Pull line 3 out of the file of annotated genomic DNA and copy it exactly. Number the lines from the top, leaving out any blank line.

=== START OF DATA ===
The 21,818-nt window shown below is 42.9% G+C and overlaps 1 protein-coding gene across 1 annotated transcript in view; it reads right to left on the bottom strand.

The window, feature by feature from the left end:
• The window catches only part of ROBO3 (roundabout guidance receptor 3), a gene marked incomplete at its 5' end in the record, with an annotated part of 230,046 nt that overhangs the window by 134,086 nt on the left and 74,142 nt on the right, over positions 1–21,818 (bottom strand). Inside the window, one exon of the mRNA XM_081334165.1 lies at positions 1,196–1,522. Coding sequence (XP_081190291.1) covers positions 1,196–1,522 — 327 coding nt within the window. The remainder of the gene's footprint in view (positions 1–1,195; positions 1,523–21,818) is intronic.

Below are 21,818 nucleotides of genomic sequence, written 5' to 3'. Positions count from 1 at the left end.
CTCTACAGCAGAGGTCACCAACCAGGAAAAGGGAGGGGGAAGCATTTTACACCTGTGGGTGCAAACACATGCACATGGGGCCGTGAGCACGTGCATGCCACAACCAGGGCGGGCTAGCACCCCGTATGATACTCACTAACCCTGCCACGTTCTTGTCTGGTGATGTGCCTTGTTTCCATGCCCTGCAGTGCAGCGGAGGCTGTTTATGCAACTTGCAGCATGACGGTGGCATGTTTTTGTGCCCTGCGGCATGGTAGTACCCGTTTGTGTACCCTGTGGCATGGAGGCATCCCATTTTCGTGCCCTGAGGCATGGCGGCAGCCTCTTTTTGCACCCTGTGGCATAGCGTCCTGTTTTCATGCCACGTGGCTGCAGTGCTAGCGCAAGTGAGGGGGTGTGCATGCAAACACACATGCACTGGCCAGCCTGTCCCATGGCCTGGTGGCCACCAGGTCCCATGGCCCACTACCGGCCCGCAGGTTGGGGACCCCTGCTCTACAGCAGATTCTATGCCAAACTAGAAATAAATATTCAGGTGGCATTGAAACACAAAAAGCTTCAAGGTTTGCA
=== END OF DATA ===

• The window catches only part of ROBO3 (roundabout guidance receptor 3), a gene marked incomplete at its 5' end in the record, with an annotated part of 230,046 nt that overhangs the window by 134,086 nt on the left and 74,142 nt on the right, over positions 1–21,818 (bottom strand). Inside the window, one exon of the mRNA XM_081334165.1 lies at positions 1,196–1,522. Coding sequence (XP_081190291.1) covers positions 1,196–1,522 — 327 coding nt within the window. The remainder of the gene's footprint in view (positions 1–1,195; positions 1,523–21,818) is intronic.